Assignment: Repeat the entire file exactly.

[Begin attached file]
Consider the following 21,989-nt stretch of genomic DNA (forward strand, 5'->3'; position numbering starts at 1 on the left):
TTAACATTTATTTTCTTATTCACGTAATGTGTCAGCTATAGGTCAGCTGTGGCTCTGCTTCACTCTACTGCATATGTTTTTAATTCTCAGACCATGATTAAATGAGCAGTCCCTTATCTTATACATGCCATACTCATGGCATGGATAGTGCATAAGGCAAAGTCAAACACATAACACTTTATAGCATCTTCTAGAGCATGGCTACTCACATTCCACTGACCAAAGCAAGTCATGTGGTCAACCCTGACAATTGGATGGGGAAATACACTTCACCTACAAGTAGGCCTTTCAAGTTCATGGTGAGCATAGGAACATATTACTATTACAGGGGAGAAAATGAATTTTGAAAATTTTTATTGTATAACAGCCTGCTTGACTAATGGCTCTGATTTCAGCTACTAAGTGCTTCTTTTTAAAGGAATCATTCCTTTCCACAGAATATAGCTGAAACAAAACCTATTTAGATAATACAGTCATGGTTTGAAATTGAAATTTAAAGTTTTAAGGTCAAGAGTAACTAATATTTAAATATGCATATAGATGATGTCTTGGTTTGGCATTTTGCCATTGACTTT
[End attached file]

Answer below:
Consider the following 21,989-nt stretch of genomic DNA (forward strand, 5'->3'; position numbering starts at 1 on the left):
TTAACATTTATTTTCTTATTCACGTAATGTGTCAGCTATAGGTCAGCTGTGGCTCTGCTTCACTCTACTGCATATGTTTTTAATTCTCAGACCATGATTAAATGAGCAGTCCCTTATCTTATACATGCCATACTCATGGCATGGATAGTGCATAAGGCAAAGTCAAACACATAACACTTTATAGCATCTTCTAGAGCATGGCTACTCACATTCCACTGACCAAAGCAAGTCATGTGGTCAACCCTGACAATTGGATGGGGAAATACACTTCACCTACAAGTAGGCCTTTCAAGTTCATGGTGAGCATAGGAACATATTACTATTACAGGGGAGAAAATGAATTTTGAAAATTTTTATTGTATAACAGCCTGCTTGACTAATGGCTCTGATTTCAGCTACTAAGTGCTTCTTTTTAAAGGAATCATTCCTTTCCACAGAATATAGCTGAAACAAAACCTATTTAGATAATACAGTCATGGTTTGAAATTGAAATTTAAAGTTTTAAGGTCAAGAGTAACTAATATTTAAATATGCATATAGATGATGTCTTGGTTTGGCATTTTGCCATTGACTTT